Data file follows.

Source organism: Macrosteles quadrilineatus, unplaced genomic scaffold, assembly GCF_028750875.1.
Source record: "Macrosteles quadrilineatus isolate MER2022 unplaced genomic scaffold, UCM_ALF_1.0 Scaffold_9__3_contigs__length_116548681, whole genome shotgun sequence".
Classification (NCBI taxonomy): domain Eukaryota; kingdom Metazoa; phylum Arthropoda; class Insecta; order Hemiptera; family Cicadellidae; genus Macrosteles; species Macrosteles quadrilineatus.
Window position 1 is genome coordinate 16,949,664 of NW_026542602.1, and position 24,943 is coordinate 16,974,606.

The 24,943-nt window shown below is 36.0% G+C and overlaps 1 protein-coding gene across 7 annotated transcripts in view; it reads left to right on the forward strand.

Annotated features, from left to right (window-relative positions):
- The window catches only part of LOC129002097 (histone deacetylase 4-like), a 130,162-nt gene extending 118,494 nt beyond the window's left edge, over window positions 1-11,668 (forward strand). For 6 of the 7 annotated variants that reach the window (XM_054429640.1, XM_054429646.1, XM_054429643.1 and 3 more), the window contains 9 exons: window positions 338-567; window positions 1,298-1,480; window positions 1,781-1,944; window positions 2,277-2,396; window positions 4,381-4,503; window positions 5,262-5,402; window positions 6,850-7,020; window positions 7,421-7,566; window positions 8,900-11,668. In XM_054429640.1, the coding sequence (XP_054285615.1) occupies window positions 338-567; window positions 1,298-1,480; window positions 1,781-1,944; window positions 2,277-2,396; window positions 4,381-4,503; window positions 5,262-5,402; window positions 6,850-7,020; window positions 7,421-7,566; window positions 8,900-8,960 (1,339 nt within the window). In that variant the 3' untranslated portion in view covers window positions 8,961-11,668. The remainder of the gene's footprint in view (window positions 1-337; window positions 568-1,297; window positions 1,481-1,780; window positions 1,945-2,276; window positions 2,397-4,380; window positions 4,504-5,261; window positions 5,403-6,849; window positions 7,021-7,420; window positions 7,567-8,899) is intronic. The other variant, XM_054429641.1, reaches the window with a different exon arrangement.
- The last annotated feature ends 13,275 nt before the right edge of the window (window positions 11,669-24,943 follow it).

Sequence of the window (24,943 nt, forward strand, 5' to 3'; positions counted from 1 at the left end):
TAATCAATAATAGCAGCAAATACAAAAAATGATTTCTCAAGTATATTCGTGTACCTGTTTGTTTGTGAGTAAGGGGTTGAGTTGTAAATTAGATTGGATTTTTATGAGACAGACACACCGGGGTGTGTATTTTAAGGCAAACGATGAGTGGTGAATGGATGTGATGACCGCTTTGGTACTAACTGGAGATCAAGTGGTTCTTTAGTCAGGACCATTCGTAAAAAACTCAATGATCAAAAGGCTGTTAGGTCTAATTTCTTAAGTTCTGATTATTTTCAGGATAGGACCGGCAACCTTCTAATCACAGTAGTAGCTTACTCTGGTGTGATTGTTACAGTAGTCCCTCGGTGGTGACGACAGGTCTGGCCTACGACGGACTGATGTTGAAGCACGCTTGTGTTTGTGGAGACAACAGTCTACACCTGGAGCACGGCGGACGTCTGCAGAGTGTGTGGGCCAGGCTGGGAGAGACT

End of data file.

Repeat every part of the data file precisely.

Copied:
Source organism: Macrosteles quadrilineatus, unplaced genomic scaffold, assembly GCF_028750875.1.
Source record: "Macrosteles quadrilineatus isolate MER2022 unplaced genomic scaffold, UCM_ALF_1.0 Scaffold_9__3_contigs__length_116548681, whole genome shotgun sequence".
Classification (NCBI taxonomy): domain Eukaryota; kingdom Metazoa; phylum Arthropoda; class Insecta; order Hemiptera; family Cicadellidae; genus Macrosteles; species Macrosteles quadrilineatus.
Window position 1 is genome coordinate 16,949,664 of NW_026542602.1, and position 24,943 is coordinate 16,974,606.

The 24,943-nt window shown below is 36.0% G+C and overlaps 1 protein-coding gene across 7 annotated transcripts in view; it reads left to right on the forward strand.

Annotated features, from left to right (window-relative positions):
- The window catches only part of LOC129002097 (histone deacetylase 4-like), a 130,162-nt gene extending 118,494 nt beyond the window's left edge, over window positions 1-11,668 (forward strand). For 6 of the 7 annotated variants that reach the window (XM_054429640.1, XM_054429646.1, XM_054429643.1 and 3 more), the window contains 9 exons: window positions 338-567; window positions 1,298-1,480; window positions 1,781-1,944; window positions 2,277-2,396; window positions 4,381-4,503; window positions 5,262-5,402; window positions 6,850-7,020; window positions 7,421-7,566; window positions 8,900-11,668. In XM_054429640.1, the coding sequence (XP_054285615.1) occupies window positions 338-567; window positions 1,298-1,480; window positions 1,781-1,944; window positions 2,277-2,396; window positions 4,381-4,503; window positions 5,262-5,402; window positions 6,850-7,020; window positions 7,421-7,566; window positions 8,900-8,960 (1,339 nt within the window). In that variant the 3' untranslated portion in view covers window positions 8,961-11,668. The remainder of the gene's footprint in view (window positions 1-337; window positions 568-1,297; window positions 1,481-1,780; window positions 1,945-2,276; window positions 2,397-4,380; window positions 4,504-5,261; window positions 5,403-6,849; window positions 7,021-7,420; window positions 7,567-8,899) is intronic. The other variant, XM_054429641.1, reaches the window with a different exon arrangement.
- The last annotated feature ends 13,275 nt before the right edge of the window (window positions 11,669-24,943 follow it).

Sequence of the window (24,943 nt, forward strand, 5' to 3'; positions counted from 1 at the left end):
TAATCAATAATAGCAGCAAATACAAAAAATGATTTCTCAAGTATATTCGTGTACCTGTTTGTTTGTGAGTAAGGGGTTGAGTTGTAAATTAGATTGGATTTTTATGAGACAGACACACCGGGGTGTGTATTTTAAGGCAAACGATGAGTGGTGAATGGATGTGATGACCGCTTTGGTACTAACTGGAGATCAAGTGGTTCTTTAGTCAGGACCATTCGTAAAAAACTCAATGATCAAAAGGCTGTTAGGTCTAATTTCTTAAGTTCTGATTATTTTCAGGATAGGACCGGCAACCTTCTAATCACAGTAGTAGCTTACTCTGGTGTGATTGTTACAGTAGTCCCTCGGTGGTGACGACAGGTCTGGCCTACGACGGACTGATGTTGAAGCACGCTTGTGTTTGTGGAGACAACAGTCTACACCTGGAGCACGGCGGACGTCTGCAGAGTGTGTGGGCCAGGCTGGGAGAGACT